NASA received a three-second beep to reassure them that the spacecraft had made it into orbit in one piece. Juno project manager Rick Nybakken told the room: “We just did the hardest thing NASA’s ever done.”
by Shelby Traynor
Image credit: NASA/JPL
In Ancient Roman mythology, Jupiter claimed domain over the sky and the thunder. He cloaked himself in cloud to hide his mischief— but his wife, Juno, could see past it all. It’s no accident that NASA named a spacecraft after her (though they did give the craft a backronym in an attempt to cover their sentimental tracks), or that she has been zipping through space at almost 19 miles per second for the past five years, her sights set on Jupiter and it’s mysteries.
Juno snuck its way into Jupiter’s orbit on July 4th. At 11:18 PM Eastern Time the main engine started firing, slowing the spacecraft enough so it could fall into the planet’s orbit. At 11:53 PM, those engines were shut off. Almost four hundred million miles away, NASA received a three-second beep to reassure them that the spacecraft had made it into orbit in one piece. Juno project manager Rick Nybakken told the room: “We just did the hardest thing NASA’s ever done.” Continue reading “Jupiter’s Big Day”
HERpothesis is looking for a social media assistant!
Image credit: Summer solstice 2013, taken by Adriana Ortiz
I hope this finds you doing well and enjoying the fabulous coincidence of a strawberry moon and a summer solstice tonight!
To continue with the flavor of tonight’s moon, I’ve got a sweet little HERpothesis update for you. Here’s the deal: I’m looking for a social media assistant for HERpothesis. Right now HERpothesis’s editorial/administrative/social media teams consist of, well, just me. And I would love some help with our Facebook, Twitter, and Instagram pages. This would include finding relevant pages to follow and connect with on each platform, pitching ways to expand our social media content, and keeping an eye out for awesome ladies in STEAM that might make great HERpothesis contributors. The commitment would be a few hours total per week, ideally split up into a little bit of work each day. This position would be great for someone in high school or a college underclassman, with an interest in media and/or STEAM fields. If this sounds like something you might be interested in, shoot me an email at firstname.lastname@example.org. Be sure to include a little bit about yourself, why you’re interested, and ask any questions you may have about the position, HERpothesis, me, who Rey’s parents are, the meaning of life, etc. (I can’t guarantee to know the answer to the meaning of life but I can provide you with plentiful theories about Rey’s lineage.)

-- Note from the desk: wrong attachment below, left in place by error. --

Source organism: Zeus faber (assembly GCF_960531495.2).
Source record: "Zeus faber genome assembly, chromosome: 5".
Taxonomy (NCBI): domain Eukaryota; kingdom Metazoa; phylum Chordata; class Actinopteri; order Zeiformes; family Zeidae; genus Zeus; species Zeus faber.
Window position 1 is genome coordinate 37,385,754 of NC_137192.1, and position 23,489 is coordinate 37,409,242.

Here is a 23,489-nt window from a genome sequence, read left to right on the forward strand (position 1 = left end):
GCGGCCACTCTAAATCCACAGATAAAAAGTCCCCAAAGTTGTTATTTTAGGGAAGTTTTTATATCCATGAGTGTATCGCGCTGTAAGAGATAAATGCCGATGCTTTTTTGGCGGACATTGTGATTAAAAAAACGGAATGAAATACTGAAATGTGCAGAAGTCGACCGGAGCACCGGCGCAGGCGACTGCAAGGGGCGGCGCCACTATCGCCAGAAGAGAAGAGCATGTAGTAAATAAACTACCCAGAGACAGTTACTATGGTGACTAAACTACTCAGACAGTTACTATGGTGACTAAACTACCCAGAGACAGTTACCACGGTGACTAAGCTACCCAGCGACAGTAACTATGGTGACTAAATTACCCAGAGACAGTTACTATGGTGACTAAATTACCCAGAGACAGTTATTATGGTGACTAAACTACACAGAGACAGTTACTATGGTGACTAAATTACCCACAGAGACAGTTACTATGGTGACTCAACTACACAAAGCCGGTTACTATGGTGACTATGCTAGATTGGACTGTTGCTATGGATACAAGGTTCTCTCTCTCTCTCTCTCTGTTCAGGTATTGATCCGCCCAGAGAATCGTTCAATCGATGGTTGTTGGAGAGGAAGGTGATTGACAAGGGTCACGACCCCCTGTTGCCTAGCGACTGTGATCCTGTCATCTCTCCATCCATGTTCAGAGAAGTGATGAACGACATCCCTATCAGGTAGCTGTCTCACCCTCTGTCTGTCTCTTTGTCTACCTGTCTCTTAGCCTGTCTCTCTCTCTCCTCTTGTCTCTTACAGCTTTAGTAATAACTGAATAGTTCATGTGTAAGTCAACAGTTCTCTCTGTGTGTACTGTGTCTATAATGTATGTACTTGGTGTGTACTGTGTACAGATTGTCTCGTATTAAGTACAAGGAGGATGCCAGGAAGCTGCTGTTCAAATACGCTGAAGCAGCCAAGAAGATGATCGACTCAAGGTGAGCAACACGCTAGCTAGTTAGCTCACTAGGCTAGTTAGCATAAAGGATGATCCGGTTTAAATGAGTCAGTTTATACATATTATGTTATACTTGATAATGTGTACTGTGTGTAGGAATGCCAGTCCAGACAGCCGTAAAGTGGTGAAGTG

Beyond that, keep an eye out for our upcoming HERpothesis Golden Record project, to be released in time for aliens to find it before they invade Earth, hopefully.
Have a great night, and be sure to watch the sunset.
Send in your contributions to the HERpothesis Golden Record project!
GIF by Alex Hanson, using photos of and from the Voyager Golden Record
Golden Record images courtesy of Wikimedia Commons
For this month’s editor’s letter I want to issue a kind of call-to-action for a new HERpothesis project: the HERpothesis Golden Record. We’re making it, and I want you, you creative, smart, ambitious HERpothesis reader, to get involved.
This project is inspired by the Voyager Golden Record, a phonograph and collection of images in a time capsule that was sent out on both of the Voyager spacecraft. Since 1977 two copies of the record have traveled with Voyager 1 and Voyager 2, acting as a sort of message in a bottle for any alien species that may find them one day. The records contain several audio recordings and pictures that are meant to give an impression of life on Earth: our lives, our architecture, animals, plants, music, math, and even a recording of human brain waves. Continue reading “Editor’s Letter 4/20/16”